It doesn't matter how the ecosystems work, though. It's completely irrelevant here. All that matters for the "competition" discussion is whether or not chimps/humans changed from their ancestor because of a change in the ecosystem. If so, they could exist in different areas and competition doesn't play a huge role, if not, then what caused them to "evolve?"
It sure does matter how ecosystems work. It's absolutely central. I've tried to explain it, and I'm sorry if you don't get it.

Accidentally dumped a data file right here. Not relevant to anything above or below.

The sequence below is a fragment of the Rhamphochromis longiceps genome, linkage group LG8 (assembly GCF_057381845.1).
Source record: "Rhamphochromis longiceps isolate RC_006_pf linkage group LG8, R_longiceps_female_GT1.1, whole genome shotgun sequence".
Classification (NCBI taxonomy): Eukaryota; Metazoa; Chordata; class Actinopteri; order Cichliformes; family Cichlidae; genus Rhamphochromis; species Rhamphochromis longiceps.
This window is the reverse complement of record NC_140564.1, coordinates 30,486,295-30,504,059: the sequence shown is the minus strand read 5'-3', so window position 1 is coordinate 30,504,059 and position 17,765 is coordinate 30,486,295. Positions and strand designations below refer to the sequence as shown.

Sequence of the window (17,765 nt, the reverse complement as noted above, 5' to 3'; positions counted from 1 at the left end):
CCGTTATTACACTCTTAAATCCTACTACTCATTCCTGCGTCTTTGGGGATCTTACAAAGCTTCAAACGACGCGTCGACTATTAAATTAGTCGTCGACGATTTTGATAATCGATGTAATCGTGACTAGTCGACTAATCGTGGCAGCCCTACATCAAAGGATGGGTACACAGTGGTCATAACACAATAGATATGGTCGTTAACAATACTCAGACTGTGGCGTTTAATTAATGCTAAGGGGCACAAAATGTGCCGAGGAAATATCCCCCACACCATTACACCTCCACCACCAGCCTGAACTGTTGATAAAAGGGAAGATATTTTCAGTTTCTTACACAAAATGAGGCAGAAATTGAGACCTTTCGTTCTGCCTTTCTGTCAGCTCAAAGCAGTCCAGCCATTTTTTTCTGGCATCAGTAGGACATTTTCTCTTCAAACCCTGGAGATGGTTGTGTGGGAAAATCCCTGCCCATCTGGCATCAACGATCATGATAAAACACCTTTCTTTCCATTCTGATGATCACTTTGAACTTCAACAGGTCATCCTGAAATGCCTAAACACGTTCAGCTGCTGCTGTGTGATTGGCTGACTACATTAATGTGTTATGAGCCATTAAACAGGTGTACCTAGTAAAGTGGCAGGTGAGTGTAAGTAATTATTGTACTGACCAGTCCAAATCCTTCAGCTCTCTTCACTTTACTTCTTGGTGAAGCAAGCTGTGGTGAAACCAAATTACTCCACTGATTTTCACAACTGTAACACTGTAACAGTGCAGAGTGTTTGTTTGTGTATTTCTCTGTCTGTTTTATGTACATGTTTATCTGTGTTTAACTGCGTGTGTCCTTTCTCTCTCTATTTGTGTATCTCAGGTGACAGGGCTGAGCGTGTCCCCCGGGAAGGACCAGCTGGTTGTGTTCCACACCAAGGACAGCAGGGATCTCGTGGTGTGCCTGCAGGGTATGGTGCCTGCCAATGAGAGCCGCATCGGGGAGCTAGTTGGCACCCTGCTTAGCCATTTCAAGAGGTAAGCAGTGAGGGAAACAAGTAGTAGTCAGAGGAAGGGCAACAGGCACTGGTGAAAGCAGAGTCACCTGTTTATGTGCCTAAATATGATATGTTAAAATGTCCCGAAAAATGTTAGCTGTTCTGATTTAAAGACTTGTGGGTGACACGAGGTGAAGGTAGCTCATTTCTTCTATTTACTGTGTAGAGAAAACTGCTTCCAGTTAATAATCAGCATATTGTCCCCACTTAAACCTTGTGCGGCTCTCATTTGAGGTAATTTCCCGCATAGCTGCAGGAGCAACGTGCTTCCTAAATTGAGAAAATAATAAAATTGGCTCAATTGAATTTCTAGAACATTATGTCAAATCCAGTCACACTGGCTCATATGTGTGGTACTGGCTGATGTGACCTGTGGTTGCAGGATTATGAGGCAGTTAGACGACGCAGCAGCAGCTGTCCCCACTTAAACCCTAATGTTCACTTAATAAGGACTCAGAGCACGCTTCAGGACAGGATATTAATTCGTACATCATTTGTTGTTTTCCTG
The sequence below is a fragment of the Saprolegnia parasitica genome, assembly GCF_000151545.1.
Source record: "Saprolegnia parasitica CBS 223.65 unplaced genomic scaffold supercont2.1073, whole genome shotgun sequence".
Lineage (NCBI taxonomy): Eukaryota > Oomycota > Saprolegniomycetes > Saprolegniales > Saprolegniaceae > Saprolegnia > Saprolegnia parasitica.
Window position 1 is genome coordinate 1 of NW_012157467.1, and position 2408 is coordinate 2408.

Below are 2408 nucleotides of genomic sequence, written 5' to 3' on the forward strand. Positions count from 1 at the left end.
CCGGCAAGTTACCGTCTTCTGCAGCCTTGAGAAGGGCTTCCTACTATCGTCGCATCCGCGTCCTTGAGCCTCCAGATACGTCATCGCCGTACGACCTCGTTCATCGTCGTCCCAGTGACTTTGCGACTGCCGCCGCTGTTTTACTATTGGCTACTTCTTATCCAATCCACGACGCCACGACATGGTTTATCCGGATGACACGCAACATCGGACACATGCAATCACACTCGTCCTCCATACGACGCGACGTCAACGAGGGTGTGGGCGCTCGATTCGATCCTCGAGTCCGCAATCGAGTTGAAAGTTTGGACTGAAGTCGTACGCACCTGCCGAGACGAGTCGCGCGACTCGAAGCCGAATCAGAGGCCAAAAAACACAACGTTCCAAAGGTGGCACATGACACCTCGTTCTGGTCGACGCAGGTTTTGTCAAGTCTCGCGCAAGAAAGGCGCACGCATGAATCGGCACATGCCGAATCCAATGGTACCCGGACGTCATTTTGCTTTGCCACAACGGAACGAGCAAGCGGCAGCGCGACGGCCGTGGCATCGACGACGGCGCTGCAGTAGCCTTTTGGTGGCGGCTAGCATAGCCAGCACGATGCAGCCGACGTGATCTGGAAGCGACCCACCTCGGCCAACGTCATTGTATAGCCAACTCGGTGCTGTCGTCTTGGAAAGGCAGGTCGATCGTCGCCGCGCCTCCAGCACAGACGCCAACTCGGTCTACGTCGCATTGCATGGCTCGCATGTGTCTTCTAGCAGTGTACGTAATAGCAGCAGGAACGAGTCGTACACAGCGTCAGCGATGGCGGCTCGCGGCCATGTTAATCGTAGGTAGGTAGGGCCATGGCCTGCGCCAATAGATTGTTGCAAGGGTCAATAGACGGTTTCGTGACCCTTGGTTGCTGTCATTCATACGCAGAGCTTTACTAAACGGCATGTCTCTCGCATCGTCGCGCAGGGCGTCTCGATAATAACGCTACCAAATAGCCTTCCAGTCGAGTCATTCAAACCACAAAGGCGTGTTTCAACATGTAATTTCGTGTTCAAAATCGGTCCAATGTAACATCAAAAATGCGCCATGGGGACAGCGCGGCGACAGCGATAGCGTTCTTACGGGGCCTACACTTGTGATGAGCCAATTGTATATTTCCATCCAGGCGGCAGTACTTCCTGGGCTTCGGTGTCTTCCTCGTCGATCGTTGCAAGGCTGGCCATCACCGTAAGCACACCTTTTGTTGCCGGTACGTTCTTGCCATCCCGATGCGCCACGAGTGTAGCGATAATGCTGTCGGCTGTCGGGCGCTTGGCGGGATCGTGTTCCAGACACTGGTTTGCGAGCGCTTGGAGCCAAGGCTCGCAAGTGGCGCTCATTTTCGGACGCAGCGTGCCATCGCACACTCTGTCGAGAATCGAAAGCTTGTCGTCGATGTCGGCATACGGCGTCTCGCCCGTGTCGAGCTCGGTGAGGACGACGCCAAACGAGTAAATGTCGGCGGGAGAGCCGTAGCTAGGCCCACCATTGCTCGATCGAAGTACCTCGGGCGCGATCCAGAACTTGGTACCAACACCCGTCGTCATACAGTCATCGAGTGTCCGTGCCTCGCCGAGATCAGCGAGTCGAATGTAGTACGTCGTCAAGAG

Also , competition certainly does play a role, just perhaps not competition between chimps, the common ancestor, and humans,, since each species fills a different niche: eg: one lives in trees, another on the savanah and caves, another elsewhere . Secondly, you are assuming that evolution is somehow causal in nature. Genetic mutations are happening randomly (although we know that God is in control) all the time. Most of the time, they result in things that just don't work, and the abberant individuals die. If a mutation does work well for an individual as it goes about its life,, however, that means that the organism with this "successful" mutation can survive to reproduce. The mutation is then passed on down the genetic line, and evolutionary changes result over a LONG period of time.